The WFMT Radio Network

WFMT Radio Network

The WFMT Radio Network

The Keeping Score Series: 13 Days When Music Changed Forever

Keeping Score

Genre: Documentary with Music
Length: 59 minutes
Frequency: 13 Weeks
DELIVERY TYPE: ContentDepot File transfer and CD
Optional Breaks: One 
Host: Suzanne Vega
Producer: San Francisco Symphony, Michael Tilson Thomas, Music Director
Underwriters: Evelyn and Walter Haas, Jr. Fund; The Andrew W. Mellon Foundation; and also supported in part by an award from the National Endowment for the Arts.

Please Note: Stations have unlimited broadcasts. Please notify Tony Macaluso or Carol
Martinez each time you broadcast.

Due to the high demand from listeners all over the United States, The San Francisco Symphony
is offering the Keeping Score Series again for 1 year, beginning April 1, 2013.  We are making
this free series available on ContentDepot and CD.

The San Francisco Symphony's radio project, The Keeping Score Series:  13 Days When Music Changed Forever, is about musical revolutions-about the composers, compositions, and musical movements that changed the way people heard, or thought about, music.  Each program explores the historical backdrop and the musical precursors to the revolutionary change, as well as the lasting influence of that moment in music history.

This series is a follow up to one of the most broadcast classical music series of the last 27 years, American Mavericks, also produced by the San Francisco Symphony.  This time, instead of focusing on seismic shifts in American music during the 20th century, the series extends back to the 1600s and include Western and Eastern European music, as well as American music.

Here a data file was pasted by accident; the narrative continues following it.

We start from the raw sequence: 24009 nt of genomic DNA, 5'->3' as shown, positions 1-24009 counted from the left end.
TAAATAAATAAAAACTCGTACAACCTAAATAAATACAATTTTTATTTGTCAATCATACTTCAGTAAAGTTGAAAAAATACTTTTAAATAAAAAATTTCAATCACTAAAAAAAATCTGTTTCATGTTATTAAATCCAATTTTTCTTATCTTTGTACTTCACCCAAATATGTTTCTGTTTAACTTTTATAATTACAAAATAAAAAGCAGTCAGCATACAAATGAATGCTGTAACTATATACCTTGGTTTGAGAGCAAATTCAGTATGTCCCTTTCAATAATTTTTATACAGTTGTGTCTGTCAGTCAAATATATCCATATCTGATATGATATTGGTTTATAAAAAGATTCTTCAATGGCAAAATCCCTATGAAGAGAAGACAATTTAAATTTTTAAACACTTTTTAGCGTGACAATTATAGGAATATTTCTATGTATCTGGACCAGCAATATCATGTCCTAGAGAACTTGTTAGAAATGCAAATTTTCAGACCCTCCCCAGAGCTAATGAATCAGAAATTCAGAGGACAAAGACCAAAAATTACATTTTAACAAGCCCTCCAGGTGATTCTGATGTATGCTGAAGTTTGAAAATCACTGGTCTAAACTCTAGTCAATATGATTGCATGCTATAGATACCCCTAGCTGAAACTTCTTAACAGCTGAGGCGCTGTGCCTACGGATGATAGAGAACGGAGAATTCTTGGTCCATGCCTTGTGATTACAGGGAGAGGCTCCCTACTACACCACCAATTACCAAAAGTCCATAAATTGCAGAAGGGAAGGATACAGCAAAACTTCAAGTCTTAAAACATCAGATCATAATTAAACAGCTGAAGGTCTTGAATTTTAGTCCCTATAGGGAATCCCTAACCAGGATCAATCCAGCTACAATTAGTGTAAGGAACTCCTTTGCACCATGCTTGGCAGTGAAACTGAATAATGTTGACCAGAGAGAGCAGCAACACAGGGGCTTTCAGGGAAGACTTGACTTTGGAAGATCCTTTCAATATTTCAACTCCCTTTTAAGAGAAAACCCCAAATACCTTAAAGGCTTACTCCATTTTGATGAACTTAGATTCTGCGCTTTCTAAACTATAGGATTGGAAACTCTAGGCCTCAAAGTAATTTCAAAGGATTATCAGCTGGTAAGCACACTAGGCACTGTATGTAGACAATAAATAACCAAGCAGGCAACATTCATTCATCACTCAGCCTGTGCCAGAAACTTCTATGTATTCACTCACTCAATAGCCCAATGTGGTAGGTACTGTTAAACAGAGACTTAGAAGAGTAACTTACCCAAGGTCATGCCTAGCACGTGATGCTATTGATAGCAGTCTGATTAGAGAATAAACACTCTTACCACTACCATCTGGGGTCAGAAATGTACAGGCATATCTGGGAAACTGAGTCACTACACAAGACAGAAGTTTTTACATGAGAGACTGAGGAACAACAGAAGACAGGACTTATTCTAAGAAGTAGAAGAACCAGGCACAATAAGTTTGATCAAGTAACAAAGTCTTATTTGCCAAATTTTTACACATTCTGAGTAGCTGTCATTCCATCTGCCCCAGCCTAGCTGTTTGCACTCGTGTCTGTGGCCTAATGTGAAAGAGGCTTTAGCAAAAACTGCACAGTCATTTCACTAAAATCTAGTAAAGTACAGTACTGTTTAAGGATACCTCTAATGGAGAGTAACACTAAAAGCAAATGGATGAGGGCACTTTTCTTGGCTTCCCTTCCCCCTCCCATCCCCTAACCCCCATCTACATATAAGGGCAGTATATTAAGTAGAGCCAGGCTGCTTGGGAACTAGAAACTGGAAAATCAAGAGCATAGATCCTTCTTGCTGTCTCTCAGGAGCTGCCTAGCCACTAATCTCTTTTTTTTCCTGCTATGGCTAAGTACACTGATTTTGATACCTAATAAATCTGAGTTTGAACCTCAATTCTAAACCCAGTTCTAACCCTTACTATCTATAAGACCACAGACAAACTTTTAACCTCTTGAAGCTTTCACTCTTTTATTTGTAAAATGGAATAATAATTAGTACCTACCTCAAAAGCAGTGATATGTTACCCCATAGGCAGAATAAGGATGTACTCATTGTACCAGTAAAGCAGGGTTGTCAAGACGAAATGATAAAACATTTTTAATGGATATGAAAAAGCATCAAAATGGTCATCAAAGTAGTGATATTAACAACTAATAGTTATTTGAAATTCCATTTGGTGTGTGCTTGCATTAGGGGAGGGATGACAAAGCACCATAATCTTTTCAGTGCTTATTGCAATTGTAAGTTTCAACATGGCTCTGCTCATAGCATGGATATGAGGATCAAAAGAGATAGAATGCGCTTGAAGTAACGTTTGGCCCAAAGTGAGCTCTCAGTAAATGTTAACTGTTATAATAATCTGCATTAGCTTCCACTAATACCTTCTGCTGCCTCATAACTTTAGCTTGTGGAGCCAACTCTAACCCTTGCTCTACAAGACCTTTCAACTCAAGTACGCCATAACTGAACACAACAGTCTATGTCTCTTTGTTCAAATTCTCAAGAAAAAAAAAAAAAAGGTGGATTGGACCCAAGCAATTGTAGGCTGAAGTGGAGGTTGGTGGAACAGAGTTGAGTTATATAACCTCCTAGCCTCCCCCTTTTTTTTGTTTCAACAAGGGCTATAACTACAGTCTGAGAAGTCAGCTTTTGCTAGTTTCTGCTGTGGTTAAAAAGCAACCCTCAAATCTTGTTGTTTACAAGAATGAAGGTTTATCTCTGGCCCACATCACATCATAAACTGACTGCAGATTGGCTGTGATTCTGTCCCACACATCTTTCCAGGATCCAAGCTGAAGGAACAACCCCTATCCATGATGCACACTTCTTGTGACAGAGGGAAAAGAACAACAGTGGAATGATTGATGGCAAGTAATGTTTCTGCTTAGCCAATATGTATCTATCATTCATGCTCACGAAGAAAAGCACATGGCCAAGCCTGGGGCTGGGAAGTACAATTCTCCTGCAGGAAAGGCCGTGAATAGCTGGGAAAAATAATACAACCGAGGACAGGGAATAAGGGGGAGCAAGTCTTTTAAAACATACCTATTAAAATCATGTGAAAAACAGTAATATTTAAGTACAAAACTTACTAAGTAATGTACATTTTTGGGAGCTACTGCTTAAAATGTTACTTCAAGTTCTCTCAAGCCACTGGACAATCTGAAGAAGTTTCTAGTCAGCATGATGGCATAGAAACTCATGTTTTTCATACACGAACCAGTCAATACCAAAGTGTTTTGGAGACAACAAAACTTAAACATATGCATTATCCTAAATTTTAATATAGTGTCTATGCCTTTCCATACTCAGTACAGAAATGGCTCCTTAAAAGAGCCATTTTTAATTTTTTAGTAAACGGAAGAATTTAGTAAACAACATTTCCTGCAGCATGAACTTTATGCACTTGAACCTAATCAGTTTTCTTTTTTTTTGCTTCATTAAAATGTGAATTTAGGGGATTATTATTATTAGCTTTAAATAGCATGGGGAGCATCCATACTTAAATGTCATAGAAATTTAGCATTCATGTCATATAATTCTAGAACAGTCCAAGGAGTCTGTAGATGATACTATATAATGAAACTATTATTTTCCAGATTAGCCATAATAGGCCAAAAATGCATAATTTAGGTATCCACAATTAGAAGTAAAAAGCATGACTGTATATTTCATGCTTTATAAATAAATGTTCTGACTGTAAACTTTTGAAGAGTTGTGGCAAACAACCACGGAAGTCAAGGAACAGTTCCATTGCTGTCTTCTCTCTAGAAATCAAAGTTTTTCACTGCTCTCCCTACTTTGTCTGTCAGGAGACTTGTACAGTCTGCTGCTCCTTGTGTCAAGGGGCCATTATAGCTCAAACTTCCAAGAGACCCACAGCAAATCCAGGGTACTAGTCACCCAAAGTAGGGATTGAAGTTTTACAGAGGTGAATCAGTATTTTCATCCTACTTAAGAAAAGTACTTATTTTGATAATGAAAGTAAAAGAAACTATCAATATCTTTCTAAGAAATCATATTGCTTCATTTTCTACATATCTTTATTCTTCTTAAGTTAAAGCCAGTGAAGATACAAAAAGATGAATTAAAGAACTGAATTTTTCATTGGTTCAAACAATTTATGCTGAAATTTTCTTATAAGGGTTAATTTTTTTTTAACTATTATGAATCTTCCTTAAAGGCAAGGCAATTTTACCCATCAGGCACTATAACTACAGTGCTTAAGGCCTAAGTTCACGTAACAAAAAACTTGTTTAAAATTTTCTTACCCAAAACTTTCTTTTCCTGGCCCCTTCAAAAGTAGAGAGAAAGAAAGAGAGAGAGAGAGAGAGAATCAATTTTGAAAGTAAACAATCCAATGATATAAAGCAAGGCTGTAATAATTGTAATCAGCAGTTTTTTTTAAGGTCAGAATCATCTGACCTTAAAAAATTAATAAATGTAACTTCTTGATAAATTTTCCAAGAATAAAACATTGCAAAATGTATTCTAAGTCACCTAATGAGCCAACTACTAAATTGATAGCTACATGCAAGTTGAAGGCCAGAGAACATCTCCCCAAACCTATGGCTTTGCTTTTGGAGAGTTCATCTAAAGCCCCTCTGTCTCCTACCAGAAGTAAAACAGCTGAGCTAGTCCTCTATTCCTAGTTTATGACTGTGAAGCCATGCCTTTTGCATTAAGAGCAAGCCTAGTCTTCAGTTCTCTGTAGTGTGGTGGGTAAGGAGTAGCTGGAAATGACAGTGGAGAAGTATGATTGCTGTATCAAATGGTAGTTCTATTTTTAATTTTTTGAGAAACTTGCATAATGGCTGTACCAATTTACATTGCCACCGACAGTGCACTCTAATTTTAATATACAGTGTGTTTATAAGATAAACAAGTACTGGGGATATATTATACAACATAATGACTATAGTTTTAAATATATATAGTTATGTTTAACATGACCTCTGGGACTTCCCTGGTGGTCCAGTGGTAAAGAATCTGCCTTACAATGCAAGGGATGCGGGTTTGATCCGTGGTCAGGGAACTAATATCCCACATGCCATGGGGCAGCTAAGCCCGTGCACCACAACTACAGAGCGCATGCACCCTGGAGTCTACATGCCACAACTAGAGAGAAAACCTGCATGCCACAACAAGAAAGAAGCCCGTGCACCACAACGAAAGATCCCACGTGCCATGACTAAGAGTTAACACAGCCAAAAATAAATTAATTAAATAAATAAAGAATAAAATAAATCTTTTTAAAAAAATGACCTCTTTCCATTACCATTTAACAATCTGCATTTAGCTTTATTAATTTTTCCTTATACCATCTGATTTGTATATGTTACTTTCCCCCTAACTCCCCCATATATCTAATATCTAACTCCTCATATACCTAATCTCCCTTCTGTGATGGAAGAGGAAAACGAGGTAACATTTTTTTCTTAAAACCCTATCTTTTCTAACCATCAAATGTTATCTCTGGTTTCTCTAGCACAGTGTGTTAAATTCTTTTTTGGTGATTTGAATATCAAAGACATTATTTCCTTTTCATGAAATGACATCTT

The production design includes musical excerpts mixed with commentary from the host, pop icon Suzanne Vega, as well as interviews with composers, musicologists, writers, and musicians.  Michael Tilson Thomas, Music Director of the San Francisco Symphony, is the key interview subject. 

Producer Tom Voegeli, who produced the Symphony's other radio series: The MTT Files and American Mavericks (both of which won Peabody Awards), is known as one of the leading audio producers in the United States.  He has received multiple awards for his work, including two Grammy Awards, a Prix Italia for Best Radio Drama, three Peabody Awards, several Audie Awards for the Best Book on Tape, and an Ohio State Award.  He is also known for his radio adaptations of the Star Wars films, as the creator of the long-running radio series Saint Paul Sunday, and as a theatrical sound designer.